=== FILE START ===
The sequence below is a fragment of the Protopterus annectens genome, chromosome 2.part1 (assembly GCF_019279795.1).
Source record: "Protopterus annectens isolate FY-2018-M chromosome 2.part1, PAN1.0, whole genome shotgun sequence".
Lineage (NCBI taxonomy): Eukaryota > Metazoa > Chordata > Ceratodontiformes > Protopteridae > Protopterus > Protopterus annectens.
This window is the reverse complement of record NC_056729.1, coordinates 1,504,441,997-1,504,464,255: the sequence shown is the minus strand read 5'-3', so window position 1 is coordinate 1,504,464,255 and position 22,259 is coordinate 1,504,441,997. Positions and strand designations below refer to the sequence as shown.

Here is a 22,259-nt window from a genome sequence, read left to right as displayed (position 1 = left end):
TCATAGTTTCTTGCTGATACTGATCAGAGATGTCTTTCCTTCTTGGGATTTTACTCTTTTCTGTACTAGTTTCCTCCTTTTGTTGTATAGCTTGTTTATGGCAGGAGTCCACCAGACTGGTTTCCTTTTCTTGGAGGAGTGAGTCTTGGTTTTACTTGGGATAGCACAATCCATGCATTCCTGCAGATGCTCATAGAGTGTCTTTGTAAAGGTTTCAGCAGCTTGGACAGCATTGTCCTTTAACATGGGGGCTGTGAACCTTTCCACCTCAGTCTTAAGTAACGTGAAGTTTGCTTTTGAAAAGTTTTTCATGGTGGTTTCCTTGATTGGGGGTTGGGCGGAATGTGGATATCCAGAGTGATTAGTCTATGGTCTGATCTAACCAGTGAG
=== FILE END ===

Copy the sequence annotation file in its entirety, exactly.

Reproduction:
The sequence below is a fragment of the Protopterus annectens genome, chromosome 2.part1 (assembly GCF_019279795.1).
Source record: "Protopterus annectens isolate FY-2018-M chromosome 2.part1, PAN1.0, whole genome shotgun sequence".
Lineage (NCBI taxonomy): Eukaryota > Metazoa > Chordata > Ceratodontiformes > Protopteridae > Protopterus > Protopterus annectens.
This window is the reverse complement of record NC_056729.1, coordinates 1,504,441,997-1,504,464,255: the sequence shown is the minus strand read 5'-3', so window position 1 is coordinate 1,504,464,255 and position 22,259 is coordinate 1,504,441,997. Positions and strand designations below refer to the sequence as shown.

Here is a 22,259-nt window from a genome sequence, read left to right as displayed (position 1 = left end):
TCATAGTTTCTTGCTGATACTGATCAGAGATGTCTTTCCTTCTTGGGATTTTACTCTTTTCTGTACTAGTTTCCTCCTTTTGTTGTATAGCTTGTTTATGGCAGGAGTCCACCAGACTGGTTTCCTTTTCTTGGAGGAGTGAGTCTTGGTTTTACTTGGGATAGCACAATCCATGCATTCCTGCAGATGCTCATAGAGTGTCTTTGTAAAGGTTTCAGCAGCTTGGACAGCATTGTCCTTTAACATGGGGGCTGTGAACCTTTCCACCTCAGTCTTAAGTAACGTGAAGTTTGCTTTTGAAAAGTTTTTCATGGTGGTTTCCTTGATTGGGGGTTGGGCGGAATGTGGATATCCAGAGTGATTAGTCTATGGTCTGATCTAACCAGTGAG